Kali helped destroy the self-multiplying demon Raktabija by sucking blood from his body and putting the many Raktabija duplicates in her gaping mouth.


Here she is stepping on the corpses, among which is her consort Shiva.


On the right is a picture of Kali standing on Shiva.


As a sign of her shock and shame at having disrespected her husband, she’s sticking out her tongue.


Kali is considered to be the goddess of time and change and is associated with eternal energy.







The Dakshineswar Kali temple was built in 1855 and is a very popular pilgrimage site.


On the right is another picture of Kali (standing on Shiva) with the temple in the background.


This picture is also used for the background of this web page.








The temple is so popular and the lines so long that we passed on waiting in line - especially as it was 100 F.


The people didn’t seem to mind the heat and the waiting time.




In one side altar niche in the large temple complex, we found this group.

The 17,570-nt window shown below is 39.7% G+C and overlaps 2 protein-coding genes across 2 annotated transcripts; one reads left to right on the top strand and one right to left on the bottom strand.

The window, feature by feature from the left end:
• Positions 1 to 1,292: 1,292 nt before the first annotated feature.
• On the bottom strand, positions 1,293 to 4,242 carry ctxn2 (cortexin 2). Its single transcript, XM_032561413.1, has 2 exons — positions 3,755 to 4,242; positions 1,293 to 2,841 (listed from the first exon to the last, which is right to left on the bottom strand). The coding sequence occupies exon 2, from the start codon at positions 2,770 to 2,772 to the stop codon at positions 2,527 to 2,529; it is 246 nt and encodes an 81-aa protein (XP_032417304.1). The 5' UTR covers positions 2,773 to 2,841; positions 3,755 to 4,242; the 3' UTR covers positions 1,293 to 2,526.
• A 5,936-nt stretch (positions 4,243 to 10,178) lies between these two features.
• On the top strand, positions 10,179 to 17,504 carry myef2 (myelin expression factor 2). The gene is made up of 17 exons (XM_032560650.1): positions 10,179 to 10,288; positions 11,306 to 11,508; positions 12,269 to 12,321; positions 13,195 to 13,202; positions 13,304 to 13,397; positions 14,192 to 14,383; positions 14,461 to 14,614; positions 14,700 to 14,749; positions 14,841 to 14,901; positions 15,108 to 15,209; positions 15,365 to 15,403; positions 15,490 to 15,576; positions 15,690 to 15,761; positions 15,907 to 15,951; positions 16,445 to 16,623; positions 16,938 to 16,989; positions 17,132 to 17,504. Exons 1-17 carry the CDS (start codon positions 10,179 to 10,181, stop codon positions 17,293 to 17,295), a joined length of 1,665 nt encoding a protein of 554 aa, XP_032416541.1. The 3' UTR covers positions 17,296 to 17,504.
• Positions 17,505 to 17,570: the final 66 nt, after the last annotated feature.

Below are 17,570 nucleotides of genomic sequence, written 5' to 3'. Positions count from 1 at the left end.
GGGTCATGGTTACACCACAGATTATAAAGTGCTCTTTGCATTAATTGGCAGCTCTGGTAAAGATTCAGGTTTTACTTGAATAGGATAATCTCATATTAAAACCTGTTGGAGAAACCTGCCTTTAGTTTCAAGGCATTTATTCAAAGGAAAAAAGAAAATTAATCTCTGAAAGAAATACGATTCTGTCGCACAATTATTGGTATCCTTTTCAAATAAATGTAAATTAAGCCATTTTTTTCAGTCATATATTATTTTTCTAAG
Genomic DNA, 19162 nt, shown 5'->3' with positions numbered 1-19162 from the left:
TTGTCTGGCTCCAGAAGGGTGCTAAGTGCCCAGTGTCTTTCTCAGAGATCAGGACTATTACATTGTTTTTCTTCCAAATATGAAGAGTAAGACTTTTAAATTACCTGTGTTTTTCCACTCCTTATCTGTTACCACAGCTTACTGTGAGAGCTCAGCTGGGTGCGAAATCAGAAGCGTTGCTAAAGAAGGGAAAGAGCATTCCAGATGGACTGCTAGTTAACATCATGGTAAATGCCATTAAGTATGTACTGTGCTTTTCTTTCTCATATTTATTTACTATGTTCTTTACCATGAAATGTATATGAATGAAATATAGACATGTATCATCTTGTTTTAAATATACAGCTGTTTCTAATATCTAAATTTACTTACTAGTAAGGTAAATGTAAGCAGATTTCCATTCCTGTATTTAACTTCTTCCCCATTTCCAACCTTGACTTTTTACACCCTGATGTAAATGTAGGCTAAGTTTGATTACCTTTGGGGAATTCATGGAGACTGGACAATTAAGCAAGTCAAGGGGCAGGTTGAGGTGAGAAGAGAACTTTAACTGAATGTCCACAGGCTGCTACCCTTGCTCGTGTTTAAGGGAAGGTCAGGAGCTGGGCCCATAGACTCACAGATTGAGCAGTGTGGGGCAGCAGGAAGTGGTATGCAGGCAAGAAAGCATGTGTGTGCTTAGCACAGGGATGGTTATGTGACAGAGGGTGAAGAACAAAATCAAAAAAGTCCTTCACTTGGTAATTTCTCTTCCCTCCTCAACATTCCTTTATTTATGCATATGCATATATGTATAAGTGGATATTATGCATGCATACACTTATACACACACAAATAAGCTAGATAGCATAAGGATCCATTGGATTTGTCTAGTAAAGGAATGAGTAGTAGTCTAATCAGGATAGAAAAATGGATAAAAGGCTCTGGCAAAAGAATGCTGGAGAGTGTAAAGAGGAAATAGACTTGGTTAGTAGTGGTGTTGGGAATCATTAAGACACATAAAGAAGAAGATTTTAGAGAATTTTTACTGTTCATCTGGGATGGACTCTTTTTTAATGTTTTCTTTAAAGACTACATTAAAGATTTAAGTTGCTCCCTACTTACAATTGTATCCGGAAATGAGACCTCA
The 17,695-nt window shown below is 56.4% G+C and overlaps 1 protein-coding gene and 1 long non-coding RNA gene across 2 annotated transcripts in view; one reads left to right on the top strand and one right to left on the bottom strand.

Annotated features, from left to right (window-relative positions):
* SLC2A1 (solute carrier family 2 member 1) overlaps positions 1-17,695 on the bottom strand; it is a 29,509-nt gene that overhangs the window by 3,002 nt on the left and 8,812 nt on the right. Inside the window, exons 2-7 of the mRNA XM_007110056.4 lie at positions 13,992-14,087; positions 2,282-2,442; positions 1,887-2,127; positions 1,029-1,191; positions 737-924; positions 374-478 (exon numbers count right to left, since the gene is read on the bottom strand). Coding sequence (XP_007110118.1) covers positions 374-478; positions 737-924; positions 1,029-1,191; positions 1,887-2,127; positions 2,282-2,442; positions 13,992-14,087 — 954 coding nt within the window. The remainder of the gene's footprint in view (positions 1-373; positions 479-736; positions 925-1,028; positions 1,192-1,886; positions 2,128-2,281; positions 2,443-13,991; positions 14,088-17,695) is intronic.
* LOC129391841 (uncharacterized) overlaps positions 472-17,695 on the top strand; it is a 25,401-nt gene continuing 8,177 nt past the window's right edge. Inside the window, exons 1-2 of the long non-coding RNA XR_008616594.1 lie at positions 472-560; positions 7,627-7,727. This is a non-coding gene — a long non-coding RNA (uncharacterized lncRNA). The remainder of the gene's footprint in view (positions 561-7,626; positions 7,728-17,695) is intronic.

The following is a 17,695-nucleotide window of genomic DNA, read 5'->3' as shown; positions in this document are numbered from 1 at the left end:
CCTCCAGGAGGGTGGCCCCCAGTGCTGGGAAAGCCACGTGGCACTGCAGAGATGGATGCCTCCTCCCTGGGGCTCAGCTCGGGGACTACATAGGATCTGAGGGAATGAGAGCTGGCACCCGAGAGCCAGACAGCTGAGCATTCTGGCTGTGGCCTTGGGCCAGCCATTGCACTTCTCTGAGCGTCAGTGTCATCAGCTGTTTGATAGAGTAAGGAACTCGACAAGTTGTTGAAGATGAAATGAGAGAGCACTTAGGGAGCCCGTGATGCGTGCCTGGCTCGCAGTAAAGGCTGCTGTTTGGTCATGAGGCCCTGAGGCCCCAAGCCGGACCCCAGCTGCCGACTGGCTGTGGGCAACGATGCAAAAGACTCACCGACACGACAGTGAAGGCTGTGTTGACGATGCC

The presiding deity of the temple is Bhavatarini (in the center, back) who is an aspect of Kali.


The deity on the left of the picture is Jagannath, the lord of the universe. We’ll meet him later in the state of Orissa.



The Indian museum in Kolkata was a special destination for us.


It has a large collection of very early Buddhist art. On the left and below are fine examples of Gandharan (Hellenistic influenced Buddhist art) dating from the beginning of the common era.


We visited the archeological remains of early monasteries in the old Gandharan part of Pakistan on our “Silk Road from Beijing to Islamabad” trip in 2008 - and found there that the major treasures were in Kolkata. We have sought out Gandharan art in Paris and London as well.


Apollo or Buddha?




Very special for us was seeing for the first time Buddhist iconography dating from before the common era.